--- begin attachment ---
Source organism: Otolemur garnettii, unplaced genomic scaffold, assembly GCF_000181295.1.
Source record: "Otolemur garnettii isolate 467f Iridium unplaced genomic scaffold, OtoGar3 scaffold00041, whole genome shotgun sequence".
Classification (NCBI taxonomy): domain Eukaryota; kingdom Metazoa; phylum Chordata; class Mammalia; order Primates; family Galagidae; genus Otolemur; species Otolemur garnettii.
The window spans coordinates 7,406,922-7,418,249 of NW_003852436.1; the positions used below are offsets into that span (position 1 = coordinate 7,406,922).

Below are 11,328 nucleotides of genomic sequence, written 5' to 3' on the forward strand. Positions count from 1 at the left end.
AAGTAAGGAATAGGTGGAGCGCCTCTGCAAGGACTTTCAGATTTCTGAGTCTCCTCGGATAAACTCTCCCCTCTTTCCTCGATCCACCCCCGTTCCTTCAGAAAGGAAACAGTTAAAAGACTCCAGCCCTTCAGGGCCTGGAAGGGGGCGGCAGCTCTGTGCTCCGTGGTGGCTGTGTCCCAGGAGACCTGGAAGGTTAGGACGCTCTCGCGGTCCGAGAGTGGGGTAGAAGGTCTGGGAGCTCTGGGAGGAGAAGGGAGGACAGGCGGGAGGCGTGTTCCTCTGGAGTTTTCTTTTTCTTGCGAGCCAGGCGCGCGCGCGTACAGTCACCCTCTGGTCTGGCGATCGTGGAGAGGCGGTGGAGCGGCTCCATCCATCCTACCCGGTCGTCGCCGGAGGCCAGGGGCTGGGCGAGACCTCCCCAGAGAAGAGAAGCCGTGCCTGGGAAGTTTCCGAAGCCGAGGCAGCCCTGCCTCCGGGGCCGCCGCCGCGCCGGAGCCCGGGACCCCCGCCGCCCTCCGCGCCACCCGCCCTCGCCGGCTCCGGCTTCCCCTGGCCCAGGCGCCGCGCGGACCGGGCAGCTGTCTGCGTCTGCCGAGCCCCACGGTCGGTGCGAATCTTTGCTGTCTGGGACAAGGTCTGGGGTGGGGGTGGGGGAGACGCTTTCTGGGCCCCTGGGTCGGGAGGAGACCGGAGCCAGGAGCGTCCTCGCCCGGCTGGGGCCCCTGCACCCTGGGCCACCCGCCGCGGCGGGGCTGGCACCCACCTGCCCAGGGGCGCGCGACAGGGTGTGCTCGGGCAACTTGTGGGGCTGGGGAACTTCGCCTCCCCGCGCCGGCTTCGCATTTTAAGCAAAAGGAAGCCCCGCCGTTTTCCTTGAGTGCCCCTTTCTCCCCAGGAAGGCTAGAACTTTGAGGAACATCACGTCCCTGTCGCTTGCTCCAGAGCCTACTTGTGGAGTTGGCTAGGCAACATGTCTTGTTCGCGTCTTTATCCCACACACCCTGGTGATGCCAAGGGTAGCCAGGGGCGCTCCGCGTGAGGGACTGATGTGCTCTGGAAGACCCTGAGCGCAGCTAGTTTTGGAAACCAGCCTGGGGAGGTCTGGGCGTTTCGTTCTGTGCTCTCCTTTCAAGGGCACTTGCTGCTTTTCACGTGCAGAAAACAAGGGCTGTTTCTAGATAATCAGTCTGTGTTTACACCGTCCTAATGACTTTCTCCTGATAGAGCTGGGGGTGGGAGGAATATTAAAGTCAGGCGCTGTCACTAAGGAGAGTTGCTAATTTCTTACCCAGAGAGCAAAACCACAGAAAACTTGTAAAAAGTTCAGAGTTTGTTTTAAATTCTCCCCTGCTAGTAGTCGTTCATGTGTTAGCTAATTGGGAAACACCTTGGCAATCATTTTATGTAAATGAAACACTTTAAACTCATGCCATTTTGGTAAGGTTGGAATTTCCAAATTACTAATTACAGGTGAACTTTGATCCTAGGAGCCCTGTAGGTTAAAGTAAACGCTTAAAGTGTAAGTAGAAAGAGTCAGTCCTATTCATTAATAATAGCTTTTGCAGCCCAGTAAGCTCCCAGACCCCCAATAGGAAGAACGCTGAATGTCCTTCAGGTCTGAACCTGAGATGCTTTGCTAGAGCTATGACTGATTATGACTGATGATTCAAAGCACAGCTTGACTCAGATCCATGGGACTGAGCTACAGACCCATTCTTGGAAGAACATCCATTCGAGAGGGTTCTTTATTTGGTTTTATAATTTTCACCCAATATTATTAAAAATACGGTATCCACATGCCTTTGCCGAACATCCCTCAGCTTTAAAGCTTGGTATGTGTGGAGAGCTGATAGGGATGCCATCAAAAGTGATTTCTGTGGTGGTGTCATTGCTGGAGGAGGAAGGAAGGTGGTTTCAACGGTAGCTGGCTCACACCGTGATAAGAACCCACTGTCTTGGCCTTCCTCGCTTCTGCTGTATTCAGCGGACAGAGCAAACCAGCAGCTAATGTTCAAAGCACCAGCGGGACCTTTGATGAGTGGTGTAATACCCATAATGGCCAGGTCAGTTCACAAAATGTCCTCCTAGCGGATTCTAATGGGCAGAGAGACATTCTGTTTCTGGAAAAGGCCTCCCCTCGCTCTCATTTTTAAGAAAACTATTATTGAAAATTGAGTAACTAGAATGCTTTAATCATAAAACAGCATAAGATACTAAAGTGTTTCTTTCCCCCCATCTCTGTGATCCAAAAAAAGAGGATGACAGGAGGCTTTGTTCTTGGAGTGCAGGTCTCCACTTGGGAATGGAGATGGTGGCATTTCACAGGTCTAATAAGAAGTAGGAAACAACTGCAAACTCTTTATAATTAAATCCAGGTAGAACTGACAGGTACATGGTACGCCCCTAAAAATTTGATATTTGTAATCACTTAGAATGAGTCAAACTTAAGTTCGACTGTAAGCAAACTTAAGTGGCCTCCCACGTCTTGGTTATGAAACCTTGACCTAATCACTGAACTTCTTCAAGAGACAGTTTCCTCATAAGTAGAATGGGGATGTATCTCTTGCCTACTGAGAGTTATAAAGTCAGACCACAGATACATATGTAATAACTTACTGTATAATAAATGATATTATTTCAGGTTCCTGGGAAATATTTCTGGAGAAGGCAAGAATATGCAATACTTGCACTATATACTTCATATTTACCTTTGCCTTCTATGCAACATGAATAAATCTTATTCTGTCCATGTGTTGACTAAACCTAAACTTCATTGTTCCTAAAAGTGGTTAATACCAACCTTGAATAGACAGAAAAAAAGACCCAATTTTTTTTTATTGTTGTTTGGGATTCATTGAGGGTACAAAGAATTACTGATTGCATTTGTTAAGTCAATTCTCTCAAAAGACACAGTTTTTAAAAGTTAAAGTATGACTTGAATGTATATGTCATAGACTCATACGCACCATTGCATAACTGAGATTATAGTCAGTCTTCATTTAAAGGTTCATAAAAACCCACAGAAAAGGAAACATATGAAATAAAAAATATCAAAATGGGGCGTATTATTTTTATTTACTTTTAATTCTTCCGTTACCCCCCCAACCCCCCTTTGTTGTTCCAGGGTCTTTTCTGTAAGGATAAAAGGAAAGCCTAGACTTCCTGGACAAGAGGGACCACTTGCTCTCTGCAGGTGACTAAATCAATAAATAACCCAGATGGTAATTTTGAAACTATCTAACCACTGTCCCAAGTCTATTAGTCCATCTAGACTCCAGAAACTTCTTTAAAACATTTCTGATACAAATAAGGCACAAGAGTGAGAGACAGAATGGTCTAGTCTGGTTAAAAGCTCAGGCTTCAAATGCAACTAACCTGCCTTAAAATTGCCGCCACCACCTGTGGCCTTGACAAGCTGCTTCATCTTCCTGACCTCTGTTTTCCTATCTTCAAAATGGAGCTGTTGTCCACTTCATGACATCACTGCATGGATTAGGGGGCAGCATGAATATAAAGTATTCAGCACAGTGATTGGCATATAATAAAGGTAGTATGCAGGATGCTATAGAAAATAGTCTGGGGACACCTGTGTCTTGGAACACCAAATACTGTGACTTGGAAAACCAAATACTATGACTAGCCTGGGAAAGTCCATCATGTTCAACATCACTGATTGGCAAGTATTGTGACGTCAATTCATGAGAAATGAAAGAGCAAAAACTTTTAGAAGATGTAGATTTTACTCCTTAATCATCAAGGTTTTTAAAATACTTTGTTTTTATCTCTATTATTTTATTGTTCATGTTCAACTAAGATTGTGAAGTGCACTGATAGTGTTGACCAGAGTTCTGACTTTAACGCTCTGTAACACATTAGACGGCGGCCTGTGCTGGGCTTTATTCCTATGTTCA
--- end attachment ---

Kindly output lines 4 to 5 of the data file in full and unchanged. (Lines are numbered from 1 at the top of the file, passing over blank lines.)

The window spans coordinates 7,406,922-7,418,249 of NW_003852436.1; the positions used below are offsets into that span (position 1 = coordinate 7,406,922).

Below are 11,328 nucleotides of genomic sequence, written 5' to 3' on the forward strand. Positions count from 1 at the left end.